We checked out a small trail beside the bridge and found that it led to an apiary.  With our bee colonies in severe decline we decided not to interfere in any way.  Although the trail may have gone further we didn’t.  Instead we made our way back to the car.


The Willoughby Property is interesting because of the wealth of history that it holds.  It is the type of place that you can still find new things with subsequent visits.

Google Maps Link: Crow’s Nest Trail

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Greenwood Conservation Area – North

Saturday, March 2, 2019

Greenwood Conservation Area is 283 hectares and after seeing a visitor post from #hikingblogto about it, we decided it was time to check it out.  A quick look told us that there are three parking areas, all of them free.  The park is split in two by the fifth concession and we decided to start with the section north of it.

We decided to start with the trail that follows Duffins Creek and along the way we saw several of these nests hanging from the forked branches of trees.  These nests are carefully woven of twigs and branches as well as pieces of paper wasp nests.  Nests like this are likely from Red-eyed Vireo.


Ever since Groundhog Day we have had a series of snow storms and very cold weather.  This isn’t the time of year that you expect to see spider webs but we found several funnel spider webs on the underside of a large tree branch.  The warmer weather of the past couple of days has woken the spiders up but I’m not sure they will have found too many insects to break their fast on.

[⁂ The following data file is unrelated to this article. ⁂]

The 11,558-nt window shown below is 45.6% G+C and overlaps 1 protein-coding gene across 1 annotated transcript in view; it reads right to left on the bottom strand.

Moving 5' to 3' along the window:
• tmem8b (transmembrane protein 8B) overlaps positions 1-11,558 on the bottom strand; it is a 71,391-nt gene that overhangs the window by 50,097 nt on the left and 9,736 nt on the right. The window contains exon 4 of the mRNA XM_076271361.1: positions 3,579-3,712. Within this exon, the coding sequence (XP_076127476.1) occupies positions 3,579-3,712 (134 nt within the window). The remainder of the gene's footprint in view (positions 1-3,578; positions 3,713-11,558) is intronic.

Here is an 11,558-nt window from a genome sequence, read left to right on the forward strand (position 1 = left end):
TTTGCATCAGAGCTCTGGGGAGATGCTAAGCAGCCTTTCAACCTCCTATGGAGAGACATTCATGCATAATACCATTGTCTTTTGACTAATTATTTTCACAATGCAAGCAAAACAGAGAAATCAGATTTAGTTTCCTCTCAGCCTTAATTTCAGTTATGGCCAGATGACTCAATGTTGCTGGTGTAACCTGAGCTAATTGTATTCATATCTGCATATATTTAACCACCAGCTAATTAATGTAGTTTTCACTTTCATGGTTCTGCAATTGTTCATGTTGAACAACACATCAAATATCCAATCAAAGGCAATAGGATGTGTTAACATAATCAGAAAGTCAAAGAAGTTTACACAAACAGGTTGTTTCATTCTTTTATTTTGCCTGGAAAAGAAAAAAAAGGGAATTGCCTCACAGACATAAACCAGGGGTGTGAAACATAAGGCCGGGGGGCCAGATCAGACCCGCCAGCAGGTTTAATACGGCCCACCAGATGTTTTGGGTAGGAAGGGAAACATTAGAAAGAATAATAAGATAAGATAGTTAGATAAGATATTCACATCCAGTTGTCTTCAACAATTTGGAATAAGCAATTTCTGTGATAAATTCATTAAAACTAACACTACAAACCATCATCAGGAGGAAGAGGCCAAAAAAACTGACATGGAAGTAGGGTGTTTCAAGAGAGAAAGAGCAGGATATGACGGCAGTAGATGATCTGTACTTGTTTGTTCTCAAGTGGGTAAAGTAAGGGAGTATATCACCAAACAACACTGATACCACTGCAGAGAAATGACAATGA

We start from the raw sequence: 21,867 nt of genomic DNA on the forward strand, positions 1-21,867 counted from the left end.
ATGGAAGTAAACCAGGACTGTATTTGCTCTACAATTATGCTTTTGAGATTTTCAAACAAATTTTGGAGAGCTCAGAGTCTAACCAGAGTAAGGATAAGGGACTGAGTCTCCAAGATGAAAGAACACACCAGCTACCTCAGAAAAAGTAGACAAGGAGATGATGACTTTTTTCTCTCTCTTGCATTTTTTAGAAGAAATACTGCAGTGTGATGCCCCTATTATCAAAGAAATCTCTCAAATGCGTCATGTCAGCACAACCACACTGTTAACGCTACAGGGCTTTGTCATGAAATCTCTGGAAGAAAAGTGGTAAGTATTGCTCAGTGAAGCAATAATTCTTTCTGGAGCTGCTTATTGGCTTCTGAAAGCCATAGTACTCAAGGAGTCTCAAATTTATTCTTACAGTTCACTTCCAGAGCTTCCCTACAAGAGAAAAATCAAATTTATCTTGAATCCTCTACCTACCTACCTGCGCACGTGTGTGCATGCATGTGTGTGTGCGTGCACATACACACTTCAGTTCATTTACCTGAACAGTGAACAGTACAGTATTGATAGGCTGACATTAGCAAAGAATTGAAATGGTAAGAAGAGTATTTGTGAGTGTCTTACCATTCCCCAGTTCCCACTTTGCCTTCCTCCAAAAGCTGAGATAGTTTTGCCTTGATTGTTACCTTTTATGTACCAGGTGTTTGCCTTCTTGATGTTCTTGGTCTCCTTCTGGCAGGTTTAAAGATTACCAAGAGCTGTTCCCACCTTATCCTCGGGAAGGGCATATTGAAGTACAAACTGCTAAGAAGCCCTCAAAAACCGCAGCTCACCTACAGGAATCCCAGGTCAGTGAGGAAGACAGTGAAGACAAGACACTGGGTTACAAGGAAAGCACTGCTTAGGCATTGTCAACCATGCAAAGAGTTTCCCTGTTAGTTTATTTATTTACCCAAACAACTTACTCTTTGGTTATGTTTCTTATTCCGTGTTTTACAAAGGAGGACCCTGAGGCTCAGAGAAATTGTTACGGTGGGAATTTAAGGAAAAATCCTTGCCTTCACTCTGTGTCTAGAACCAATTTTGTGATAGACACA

From the trail you can see a straight line in the trees which always indicates a man-made object.  Upon closer inspection we found a foundation for farm building.  A old roadway is visible running from the foundation back toward the fifth concession.


The park is well posted to inform pet owners that dogs are welcome but must be on a leash.  We saw several people walking dogs but not one of them was on a leash.  From the looks of things, this trail will be quite a mess in the spring when the snow melts but the poo doesn’t.


Duffins Creek flows through the conservation area and the ice has broken up a few times previously.  The creek was full of Atlantic Salmon when the Europeans arrived in the area.  Atlantic Salmon were also one of the first species to disappear as a result of human activity.  The Duffins Creek watershed is being restocked in an effort to revive the species.  The creek meets the waterfront after flowing through Alex Robertson Park where there are multiple enchanted carvings.